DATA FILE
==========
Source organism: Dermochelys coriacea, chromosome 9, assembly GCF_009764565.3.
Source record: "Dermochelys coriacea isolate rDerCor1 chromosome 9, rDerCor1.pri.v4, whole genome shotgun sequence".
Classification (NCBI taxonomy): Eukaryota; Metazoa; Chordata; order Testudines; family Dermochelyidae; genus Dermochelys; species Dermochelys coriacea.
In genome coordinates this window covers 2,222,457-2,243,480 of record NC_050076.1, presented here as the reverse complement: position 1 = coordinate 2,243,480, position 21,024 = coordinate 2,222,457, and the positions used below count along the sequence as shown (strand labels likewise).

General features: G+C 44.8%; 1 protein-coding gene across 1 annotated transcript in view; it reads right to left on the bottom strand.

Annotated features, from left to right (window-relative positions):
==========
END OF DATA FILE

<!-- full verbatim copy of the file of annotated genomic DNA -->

Source organism: Dermochelys coriacea, chromosome 9, assembly GCF_009764565.3.
Source record: "Dermochelys coriacea isolate rDerCor1 chromosome 9, rDerCor1.pri.v4, whole genome shotgun sequence".
Classification (NCBI taxonomy): Eukaryota; Metazoa; Chordata; order Testudines; family Dermochelyidae; genus Dermochelys; species Dermochelys coriacea.
In genome coordinates this window covers 2,222,457-2,243,480 of record NC_050076.1, presented here as the reverse complement: position 1 = coordinate 2,243,480, position 21,024 = coordinate 2,222,457, and the positions used below count along the sequence as shown (strand labels likewise).

General features: G+C 44.8%; 1 protein-coding gene across 1 annotated transcript in view; it reads right to left on the bottom strand.

Annotated features, from left to right (window-relative positions):